6. Arrogance. Sometimes I would miss an opportunity to really meet someone. I would think the encounter with the poor is just a business transaction. I did not learn about the person, their situation or background. I would just take care of the monetary problem, but not see the person for who they are.
  7. Acceptance. This was very difficult for me. Sometimes a lack of funds — or a lack of a solution — makes the work very frustrating. This is one of the greatest challenges to a Vincentian. I must accept that I cannot solve everything. I may have some setbacks as a Vincentian, but with God’s Grace, I must acknowledge it is not defeat.
  8. Don’t lead, just follow. This mistake is one with its own limitation. I would not have experienced the next level of being a Vincentian if I never accepted a leadership position. MY positions of leadership have been extremely fulfilling. There are many opportunities in the Vincentian life — Conference President, VP, District President, Treasurer, Committee person.
  9. Evangelization. One of the things I did not do for many years was tell non-Vincentians about SVdP (Vincentian Friendship, Service, and Spirituality). Please go out and spread the word about our great organization. There are a lot of people looking for an organization like SVdP.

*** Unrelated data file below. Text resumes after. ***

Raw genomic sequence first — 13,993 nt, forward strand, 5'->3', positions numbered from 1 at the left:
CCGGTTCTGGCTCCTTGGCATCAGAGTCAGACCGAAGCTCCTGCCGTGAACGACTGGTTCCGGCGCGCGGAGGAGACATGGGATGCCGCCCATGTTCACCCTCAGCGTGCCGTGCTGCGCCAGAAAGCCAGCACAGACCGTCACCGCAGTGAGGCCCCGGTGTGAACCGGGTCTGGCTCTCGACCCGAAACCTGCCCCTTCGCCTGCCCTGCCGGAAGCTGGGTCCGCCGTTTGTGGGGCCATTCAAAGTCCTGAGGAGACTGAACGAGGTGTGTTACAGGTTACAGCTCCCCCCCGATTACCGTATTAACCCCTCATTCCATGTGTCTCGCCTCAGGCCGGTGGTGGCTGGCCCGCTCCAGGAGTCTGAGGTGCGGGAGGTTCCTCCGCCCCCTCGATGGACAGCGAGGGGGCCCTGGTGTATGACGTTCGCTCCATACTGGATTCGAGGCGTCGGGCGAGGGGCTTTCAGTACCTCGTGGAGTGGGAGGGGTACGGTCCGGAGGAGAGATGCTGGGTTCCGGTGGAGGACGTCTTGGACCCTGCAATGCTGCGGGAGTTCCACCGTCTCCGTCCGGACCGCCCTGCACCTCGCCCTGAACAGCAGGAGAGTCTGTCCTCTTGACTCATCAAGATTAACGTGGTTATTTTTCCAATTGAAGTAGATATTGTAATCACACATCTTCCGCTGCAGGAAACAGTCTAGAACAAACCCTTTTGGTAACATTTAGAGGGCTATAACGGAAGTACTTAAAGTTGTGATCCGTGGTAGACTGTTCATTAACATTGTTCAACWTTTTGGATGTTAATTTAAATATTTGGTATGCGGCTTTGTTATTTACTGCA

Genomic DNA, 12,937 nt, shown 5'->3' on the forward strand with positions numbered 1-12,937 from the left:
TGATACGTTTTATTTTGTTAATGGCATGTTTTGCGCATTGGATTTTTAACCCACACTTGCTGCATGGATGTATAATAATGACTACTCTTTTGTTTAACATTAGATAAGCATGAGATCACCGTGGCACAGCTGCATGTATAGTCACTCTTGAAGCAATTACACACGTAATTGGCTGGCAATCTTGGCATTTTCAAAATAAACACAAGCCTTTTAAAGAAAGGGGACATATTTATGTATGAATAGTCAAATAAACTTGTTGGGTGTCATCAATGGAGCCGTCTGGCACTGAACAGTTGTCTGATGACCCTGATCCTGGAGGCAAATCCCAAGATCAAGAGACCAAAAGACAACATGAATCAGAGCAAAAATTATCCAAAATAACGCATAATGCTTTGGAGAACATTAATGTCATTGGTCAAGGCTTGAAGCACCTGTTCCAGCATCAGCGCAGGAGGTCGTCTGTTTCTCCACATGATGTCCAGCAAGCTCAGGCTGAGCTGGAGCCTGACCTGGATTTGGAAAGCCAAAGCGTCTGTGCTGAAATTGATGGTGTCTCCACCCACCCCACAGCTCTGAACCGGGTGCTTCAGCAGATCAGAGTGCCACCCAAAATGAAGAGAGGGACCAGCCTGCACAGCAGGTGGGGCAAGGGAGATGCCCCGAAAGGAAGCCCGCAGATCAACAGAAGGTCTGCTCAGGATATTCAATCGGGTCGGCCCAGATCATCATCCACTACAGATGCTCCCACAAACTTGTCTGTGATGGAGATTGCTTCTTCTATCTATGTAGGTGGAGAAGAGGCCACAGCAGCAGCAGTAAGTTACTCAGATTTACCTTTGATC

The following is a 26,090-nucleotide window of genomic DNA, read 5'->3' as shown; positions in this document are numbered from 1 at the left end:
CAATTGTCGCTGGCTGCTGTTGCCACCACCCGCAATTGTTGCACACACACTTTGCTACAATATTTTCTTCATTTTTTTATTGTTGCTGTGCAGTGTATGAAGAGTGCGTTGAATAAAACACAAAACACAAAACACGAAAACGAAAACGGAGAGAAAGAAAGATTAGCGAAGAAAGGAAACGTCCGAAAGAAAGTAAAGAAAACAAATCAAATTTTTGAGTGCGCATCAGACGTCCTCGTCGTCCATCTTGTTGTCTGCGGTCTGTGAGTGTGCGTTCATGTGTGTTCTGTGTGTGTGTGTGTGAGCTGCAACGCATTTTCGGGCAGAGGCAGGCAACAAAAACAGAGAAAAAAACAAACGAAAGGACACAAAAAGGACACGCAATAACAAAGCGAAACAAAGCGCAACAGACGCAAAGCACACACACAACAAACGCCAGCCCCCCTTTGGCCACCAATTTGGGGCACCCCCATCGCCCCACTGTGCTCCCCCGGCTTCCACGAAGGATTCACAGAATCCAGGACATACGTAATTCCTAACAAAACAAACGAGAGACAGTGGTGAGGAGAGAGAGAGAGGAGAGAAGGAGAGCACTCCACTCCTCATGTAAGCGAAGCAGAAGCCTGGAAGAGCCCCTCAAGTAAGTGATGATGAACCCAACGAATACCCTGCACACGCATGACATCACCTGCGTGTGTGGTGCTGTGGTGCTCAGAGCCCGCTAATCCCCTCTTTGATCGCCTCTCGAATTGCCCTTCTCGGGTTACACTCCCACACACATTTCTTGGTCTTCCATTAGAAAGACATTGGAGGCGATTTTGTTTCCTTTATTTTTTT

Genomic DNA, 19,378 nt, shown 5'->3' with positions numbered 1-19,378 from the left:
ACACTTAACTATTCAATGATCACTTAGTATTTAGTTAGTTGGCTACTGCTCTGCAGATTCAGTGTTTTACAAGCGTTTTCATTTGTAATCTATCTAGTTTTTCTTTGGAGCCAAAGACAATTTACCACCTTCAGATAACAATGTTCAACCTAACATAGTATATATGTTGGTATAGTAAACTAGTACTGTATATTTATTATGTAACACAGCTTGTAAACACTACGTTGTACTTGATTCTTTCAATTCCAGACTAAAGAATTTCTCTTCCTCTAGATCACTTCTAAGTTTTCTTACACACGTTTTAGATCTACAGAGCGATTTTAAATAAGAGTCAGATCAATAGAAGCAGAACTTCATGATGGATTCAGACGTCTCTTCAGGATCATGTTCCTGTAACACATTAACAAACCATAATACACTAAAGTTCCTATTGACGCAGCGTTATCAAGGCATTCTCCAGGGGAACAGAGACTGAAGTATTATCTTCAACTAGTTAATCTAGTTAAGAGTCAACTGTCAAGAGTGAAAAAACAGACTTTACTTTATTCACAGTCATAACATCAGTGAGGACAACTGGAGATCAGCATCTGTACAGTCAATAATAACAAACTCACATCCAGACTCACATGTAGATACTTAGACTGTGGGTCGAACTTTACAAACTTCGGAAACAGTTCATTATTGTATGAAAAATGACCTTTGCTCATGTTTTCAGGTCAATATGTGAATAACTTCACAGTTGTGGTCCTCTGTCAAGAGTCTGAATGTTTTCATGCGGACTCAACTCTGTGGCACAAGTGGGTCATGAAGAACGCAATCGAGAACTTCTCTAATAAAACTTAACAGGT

I am sure there are more, but we are limited in our space for these articles.

Yours in Christ,
Ed McCarthy
National Treasurer

03-21-24 A Letter From Our Servant Leaders

03-21-24 A Letter From Our Servant Leaders 1200 1200 SVDP USA

In my mid-20s, I joined a recreational volleyball group that resulted in some lifelong friends (and even in meeting my wife). It was a group of mostly singles that played every Wednesday night, and then everyone went out for pizza and beer at the local pub. Newly arriving women were invited to the pub part right away; for us men, it might take a few weeks before new dating competition was asked to join in!

My first interest in the group was from reading about it in the local newspaper. I didn’t know anyone there, so it was a risky move for me to step outside my comfort zone to meet new people. For two or three weeks, I heard the side chatter about getting together afterward, but I didn’t speak up. I played and then went home.  Eventually a friendly guy asked me to join everyone and, despite my initial shyness, I accepted. Looking back decades later, that personal invitation changed my life.

Sound familiar? Despite our own examples of such invitations, some Vincentians still believe that prospective members will read about the Society in the parish bulletin and just show up. That does happen, albeit rarely — but is that our recruitment strategy? While we aren’t asking fellow parishioners to join us, we instead sit in the Conference meeting and complain that we don’t have enough help!